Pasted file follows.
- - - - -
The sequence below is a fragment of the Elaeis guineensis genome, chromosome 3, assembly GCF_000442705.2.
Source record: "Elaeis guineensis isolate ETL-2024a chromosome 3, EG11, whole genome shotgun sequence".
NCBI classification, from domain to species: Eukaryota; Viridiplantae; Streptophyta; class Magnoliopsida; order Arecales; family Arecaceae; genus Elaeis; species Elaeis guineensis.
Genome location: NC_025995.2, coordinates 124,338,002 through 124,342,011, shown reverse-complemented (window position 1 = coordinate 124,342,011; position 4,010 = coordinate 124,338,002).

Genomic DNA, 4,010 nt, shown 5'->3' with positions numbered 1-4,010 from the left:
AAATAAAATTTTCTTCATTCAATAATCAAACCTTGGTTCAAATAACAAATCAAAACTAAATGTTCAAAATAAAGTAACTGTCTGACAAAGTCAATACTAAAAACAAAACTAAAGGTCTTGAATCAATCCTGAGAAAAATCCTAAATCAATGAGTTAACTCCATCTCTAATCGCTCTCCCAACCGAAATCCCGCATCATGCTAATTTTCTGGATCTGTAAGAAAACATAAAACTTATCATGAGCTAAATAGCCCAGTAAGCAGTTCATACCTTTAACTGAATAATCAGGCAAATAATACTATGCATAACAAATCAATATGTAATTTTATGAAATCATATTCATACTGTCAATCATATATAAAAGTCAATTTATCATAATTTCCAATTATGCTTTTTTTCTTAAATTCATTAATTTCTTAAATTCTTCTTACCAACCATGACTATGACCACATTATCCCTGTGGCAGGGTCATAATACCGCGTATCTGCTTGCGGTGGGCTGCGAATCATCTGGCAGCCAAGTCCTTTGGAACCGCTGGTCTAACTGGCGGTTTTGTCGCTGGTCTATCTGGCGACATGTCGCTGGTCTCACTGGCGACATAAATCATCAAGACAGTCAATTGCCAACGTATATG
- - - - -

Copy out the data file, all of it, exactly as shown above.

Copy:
The sequence below is a fragment of the Elaeis guineensis genome, chromosome 3, assembly GCF_000442705.2.
Source record: "Elaeis guineensis isolate ETL-2024a chromosome 3, EG11, whole genome shotgun sequence".
NCBI classification, from domain to species: Eukaryota; Viridiplantae; Streptophyta; class Magnoliopsida; order Arecales; family Arecaceae; genus Elaeis; species Elaeis guineensis.
Genome location: NC_025995.2, coordinates 124,338,002 through 124,342,011, shown reverse-complemented (window position 1 = coordinate 124,342,011; position 4,010 = coordinate 124,338,002).

Genomic DNA, 4,010 nt, shown 5'->3' with positions numbered 1-4,010 from the left:
AAATAAAATTTTCTTCATTCAATAATCAAACCTTGGTTCAAATAACAAATCAAAACTAAATGTTCAAAATAAAGTAACTGTCTGACAAAGTCAATACTAAAAACAAAACTAAAGGTCTTGAATCAATCCTGAGAAAAATCCTAAATCAATGAGTTAACTCCATCTCTAATCGCTCTCCCAACCGAAATCCCGCATCATGCTAATTTTCTGGATCTGTAAGAAAACATAAAACTTATCATGAGCTAAATAGCCCAGTAAGCAGTTCATACCTTTAACTGAATAATCAGGCAAATAATACTATGCATAACAAATCAATATGTAATTTTATGAAATCATATTCATACTGTCAATCATATATAAAAGTCAATTTATCATAATTTCCAATTATGCTTTTTTTCTTAAATTCATTAATTTCTTAAATTCTTCTTACCAACCATGACTATGACCACATTATCCCTGTGGCAGGGTCATAATACCGCGTATCTGCTTGCGGTGGGCTGCGAATCATCTGGCAGCCAAGTCCTTTGGAACCGCTGGTCTAACTGGCGGTTTTGTCGCTGGTCTATCTGGCGACATGTCGCTGGTCTCACTGGCGACATAAATCATCAAGACAGTCAATTGCCAACGTATATG